BRICS leaders are gathered in the Russian town of Ufa for the bloc’s annual summit, and internet governance is high on their agenda. The summit comes at a crucial juncture in India’s internet diplomacy. Last month in Buenos Aires, at a conference organised by the Internet Corporation for Assigned Names and Numbers (ICANN), IT minister Ravi Shankar Prasad offered an “Indian vision for the internet”. ICANN is the organisation that manages the Domain Name System, which serves as the backbone for all technical and commercial activity in cyberspace. In his recorded message, Mr. Prasad declared India would move away from state-led approaches to governing the internet, preferring instead a mechanism that co-opts the private sector and civil society into the policy-making process. India’s embrace of this model – called “multi-stakeholderism” – was followed at home by the launch of the “Digital India week”, which underlined the enormous political capital that the Narendra Modi government has invested in technological solutions to governance. The Buenos Aires declaration, however, merely stated New Delhi’s position: in Ufa, Prime Minister Narendra Modi and his delegation will be queried extensively by their interlocutors on the consequent cyber strategies India will pursue.
Modi’s Russian hosts, in particular, are concerned by the developments of last month. Having long considered India as a traditional ally in mooting a prominent role for governments in cyberspace, Russian diplomats in attendance at ICANN were caught off guard by Prasad’s statement. Ahead of the summit, Moscow has circulated a zero draft among BRICS members that devotes substantial space to internet governance. The Russian intervention is unlikely to make it to the BRICS communiqué in its current avatar, given disparity in views among the grouping’s members. Those differences, however, do not diminish the unique role that BRICS can play in calling out deficiencies in the present system, especially as it relates to the monopolistic hold US businesses have over the internet.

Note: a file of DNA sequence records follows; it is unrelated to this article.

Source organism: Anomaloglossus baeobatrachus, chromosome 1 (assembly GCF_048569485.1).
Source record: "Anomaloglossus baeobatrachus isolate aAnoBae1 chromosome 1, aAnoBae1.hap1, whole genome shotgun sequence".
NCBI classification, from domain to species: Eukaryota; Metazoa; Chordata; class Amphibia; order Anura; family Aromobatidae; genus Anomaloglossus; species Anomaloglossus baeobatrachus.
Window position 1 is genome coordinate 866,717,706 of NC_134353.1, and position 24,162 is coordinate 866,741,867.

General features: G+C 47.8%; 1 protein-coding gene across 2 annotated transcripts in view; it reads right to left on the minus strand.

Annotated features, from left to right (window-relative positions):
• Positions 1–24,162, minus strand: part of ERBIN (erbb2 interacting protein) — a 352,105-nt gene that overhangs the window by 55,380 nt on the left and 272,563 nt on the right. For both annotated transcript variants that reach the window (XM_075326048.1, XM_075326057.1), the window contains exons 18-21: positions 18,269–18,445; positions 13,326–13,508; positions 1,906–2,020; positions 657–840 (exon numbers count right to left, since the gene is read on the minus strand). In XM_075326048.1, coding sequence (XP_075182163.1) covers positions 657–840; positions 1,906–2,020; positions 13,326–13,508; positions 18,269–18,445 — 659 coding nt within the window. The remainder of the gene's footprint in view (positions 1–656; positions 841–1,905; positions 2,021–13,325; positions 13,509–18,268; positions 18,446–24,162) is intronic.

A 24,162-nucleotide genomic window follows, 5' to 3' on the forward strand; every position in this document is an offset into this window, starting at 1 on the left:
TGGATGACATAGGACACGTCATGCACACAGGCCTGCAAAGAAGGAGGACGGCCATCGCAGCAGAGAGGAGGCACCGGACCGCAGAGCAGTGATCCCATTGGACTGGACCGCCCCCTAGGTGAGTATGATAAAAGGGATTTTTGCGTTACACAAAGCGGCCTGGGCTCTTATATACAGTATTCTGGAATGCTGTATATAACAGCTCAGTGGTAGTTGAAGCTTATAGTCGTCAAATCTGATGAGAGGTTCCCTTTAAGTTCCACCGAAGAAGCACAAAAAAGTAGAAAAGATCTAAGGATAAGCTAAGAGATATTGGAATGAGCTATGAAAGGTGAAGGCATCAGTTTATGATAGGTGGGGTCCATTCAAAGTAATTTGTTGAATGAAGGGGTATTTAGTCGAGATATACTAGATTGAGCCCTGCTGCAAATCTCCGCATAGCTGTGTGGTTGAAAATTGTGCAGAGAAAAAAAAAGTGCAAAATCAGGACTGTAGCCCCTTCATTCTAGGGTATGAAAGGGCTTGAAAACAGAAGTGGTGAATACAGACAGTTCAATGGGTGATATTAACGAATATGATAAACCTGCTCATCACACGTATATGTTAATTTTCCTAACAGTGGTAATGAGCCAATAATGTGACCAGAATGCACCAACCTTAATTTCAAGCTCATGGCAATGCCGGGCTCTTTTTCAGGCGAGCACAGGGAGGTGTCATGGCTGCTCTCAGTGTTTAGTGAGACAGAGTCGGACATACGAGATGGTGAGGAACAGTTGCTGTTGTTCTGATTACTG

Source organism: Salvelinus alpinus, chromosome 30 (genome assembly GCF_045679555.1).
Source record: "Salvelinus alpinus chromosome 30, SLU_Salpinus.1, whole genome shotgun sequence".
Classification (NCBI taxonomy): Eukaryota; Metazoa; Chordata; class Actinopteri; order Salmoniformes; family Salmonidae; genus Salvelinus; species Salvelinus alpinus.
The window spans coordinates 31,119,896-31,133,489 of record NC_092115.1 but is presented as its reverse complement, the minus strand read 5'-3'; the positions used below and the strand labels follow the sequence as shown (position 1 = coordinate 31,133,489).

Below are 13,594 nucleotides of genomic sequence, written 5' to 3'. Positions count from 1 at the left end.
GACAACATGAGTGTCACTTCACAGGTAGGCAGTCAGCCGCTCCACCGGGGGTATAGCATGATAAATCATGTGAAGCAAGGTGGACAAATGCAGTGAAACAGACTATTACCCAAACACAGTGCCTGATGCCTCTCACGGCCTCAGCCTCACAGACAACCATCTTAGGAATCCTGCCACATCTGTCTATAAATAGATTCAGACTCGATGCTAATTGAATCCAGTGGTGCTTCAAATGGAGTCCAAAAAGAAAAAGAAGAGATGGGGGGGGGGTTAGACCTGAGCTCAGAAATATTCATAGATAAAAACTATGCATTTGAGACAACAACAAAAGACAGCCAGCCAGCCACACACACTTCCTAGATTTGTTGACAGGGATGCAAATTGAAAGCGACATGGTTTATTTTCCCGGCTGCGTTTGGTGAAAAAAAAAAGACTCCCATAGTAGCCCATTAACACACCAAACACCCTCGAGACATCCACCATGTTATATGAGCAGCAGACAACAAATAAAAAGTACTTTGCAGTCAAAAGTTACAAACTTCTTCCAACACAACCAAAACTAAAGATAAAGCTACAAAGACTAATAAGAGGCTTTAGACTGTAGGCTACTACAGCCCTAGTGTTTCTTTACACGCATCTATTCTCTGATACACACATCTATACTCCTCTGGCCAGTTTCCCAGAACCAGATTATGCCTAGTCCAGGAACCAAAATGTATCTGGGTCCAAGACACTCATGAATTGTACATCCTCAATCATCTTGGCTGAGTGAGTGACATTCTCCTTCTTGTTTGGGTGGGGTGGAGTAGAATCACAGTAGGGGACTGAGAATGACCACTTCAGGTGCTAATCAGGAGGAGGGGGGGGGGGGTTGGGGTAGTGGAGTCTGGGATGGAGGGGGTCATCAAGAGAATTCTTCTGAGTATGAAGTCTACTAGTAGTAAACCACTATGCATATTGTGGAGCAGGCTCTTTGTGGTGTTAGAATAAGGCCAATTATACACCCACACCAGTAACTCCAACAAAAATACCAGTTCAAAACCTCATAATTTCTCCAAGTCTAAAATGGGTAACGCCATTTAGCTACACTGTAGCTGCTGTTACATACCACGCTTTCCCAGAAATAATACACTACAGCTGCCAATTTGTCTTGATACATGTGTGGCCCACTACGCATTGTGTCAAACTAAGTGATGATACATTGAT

New Delhi, a late entrant to global cyber-politics, should steer clear of the ideological discourse that currently clouds the internet governance debate. Pegging countries as defenders or detractors of “internet freedom” does little to identify their core interests. In contrast to India, all four BRICS constituents will head to Ufa with clear motivations. A successful summit in Ufa will be a shot in the arm for Russian President Vladimir Putin’s continued efforts to defy Western attempts at political isolation. On the cyber front, Moscow is concerned about sanctions on civilian internet services and software that the United States has imposed in the Crimea. ICANN being a California-based corporation subject to US laws, has had no option but to comply with these sanctions. At the summit, Russia would want to highlight the consequences of unilateral US control of cyberspace.